top of page
  • Writer's pictureHenriette Johnsen

Work-life balance for expatriates in Denmark!

Exploring the concept of work-life balance in Denmark and its implications for expatriates, this final blogpost in the series on Danish work culture delves into a crucial aspect of modern professional life.

Denmark prides itself on maintaining a healthy work-life balance. According to a 2017 survey conducted by the OECD, only 2% of Danish workers reported regularly working very long hours, a significantly lower percentage compared to the average of 13% in other surveyed countries. This statistic underscores Denmark's leadership in promoting a balanced approach to work.

This article highlights the benefits of Denmark's work-life balance ethos and offers practical advice for expatriates navigating this unique aspect of the Danish work culture.

Work-life balance: weekly working hours in Denmark - also for expatriates!

While not legally mandated, the Danish Welfare Model upholds a 37-hour work week. The majority of employment agreements adhere to this standard by outlining specific job responsibilities rather than strict hourly requirements. This arrangement allows for flexibility, enabling employees to potentially work longer hours during busy periods and fewer hours during slower times.

Individuals are typically afforded a significant level of autonomy in organising their workload and determining their work schedule. Moreover, in light of the COVID-19 pandemic, many individuals now have the option to work remotely from home, further enhancing flexibility in work arrangements.

Work-life balance: annual leave in Denmark  - also for expatriates!

Under Danish legislation, individuals are entitled to 25 days of annual leave, equivalent to five weeks. Additionally, some employees may be eligible for a sixth week of holiday, depending on the terms of their employment contract.

Work-life balance: parental leave in Denmark - also for expatriates!

Parents of newborns are entitled to a total of 48 weeks of leave following the birth of their child. Specific guidelines determine the allocation of this leave between parents and the corresponding compensation. It is advisable to consult your employer for detailed information regarding these regulations.

Work-life balance: consequences for expatriates

Previously, I held a position as an accountant at a now-defunct accounting firm which provided one of the most favorable working environments I have encountered. During that period, although the law stipulated five weeks of annual leave, the company went above and beyond by offering an additional week of paid summer holiday if three of the five weeks were scheduled in July.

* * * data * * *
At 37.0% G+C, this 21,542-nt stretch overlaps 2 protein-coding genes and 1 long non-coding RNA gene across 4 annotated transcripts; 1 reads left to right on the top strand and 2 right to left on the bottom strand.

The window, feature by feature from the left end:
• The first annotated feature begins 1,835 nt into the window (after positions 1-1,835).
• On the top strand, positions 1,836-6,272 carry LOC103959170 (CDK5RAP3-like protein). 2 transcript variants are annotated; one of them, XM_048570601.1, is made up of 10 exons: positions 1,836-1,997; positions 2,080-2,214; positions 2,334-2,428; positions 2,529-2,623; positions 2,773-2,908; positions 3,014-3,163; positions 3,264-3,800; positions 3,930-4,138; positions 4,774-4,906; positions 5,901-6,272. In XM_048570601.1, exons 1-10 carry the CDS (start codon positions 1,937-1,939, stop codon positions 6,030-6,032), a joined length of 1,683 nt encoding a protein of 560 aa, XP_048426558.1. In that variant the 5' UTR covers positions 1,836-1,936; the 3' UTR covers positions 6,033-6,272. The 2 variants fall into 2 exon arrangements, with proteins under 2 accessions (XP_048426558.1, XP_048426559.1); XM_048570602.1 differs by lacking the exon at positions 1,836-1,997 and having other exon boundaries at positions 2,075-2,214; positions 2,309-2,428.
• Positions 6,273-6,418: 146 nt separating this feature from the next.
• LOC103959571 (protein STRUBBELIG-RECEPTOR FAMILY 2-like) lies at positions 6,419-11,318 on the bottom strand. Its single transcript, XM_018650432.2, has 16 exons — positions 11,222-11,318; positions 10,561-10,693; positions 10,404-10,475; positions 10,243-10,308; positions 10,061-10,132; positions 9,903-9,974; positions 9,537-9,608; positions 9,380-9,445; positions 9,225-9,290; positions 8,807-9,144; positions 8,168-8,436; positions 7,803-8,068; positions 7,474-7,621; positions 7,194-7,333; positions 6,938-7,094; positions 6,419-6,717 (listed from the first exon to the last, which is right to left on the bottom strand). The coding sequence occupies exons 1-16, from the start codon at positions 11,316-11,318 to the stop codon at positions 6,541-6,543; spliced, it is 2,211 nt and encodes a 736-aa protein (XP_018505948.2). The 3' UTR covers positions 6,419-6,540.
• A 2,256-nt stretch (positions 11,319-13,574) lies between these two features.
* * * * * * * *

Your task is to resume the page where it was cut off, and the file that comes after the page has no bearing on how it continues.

This arrangement allowed us to enjoy a continuous four-week break from work. The rationale behind this initiative was to ensure that employees were well-rested and prepared for the busy autumn season, rather than idling in the office during a quiet July. Ultimately, it proved to be a mutually beneficial arrangement for all parties involved.

However, will that always be the case?

While the concept of having more free time is appealing to many individuals, expatriates often find themselves in an unfamiliar situation that requires both time and a shift in mindset to adapt to. If you are accustomed to prioritising work over other aspects of life, it becomes crucial to learn how to prioritise living over working.

Consider this as a chance to determine how you wish to structure your life, taking into account the additional time available for yourself, your partner, and your family. Is it possible to rediscover hobbies and interests from your earlier years? Aim to reconnect with activities that previously brought you satisfaction and contentment. Strive to incorporate these pursuits into your routine instead of idling away the time or being preoccupied with work-related concerns.

Should you encounter challenges and experience feelings of guilt due to a decreased workload, consider reframing the situation as a beneficial act for your employer. A content, well-rested, and balanced employee is significantly more productive than one who is stressed and overworked. Moreover, prioritising your well-being contributes to improved overall health, resulting in reduced absenteeism and decreased costs for your employer related to sick leave.

For individuals with a partner and/or family, it is essential to recognise the importance of spending quality time together. Young children greatly benefit from the presence of their parents, as it positively impacts their attachment style, trust in the world, and confidence. Parents who dedicate time and energy to involve their children in household tasks, participate in school or extracurricular activities, read stories to them, or simply take a leisurely stroll to feed the ducks in the park contribute significantly to their overall well-being.

Best wishes as you navigate the additional time at your disposal. While it may present its challenges, embracing this opportunity can bring a sense of fulfillment and enhance the overall quality of your life.

First published August 2022, revised June 2024.

Balancing coffee cups. Work-life balance



bottom of page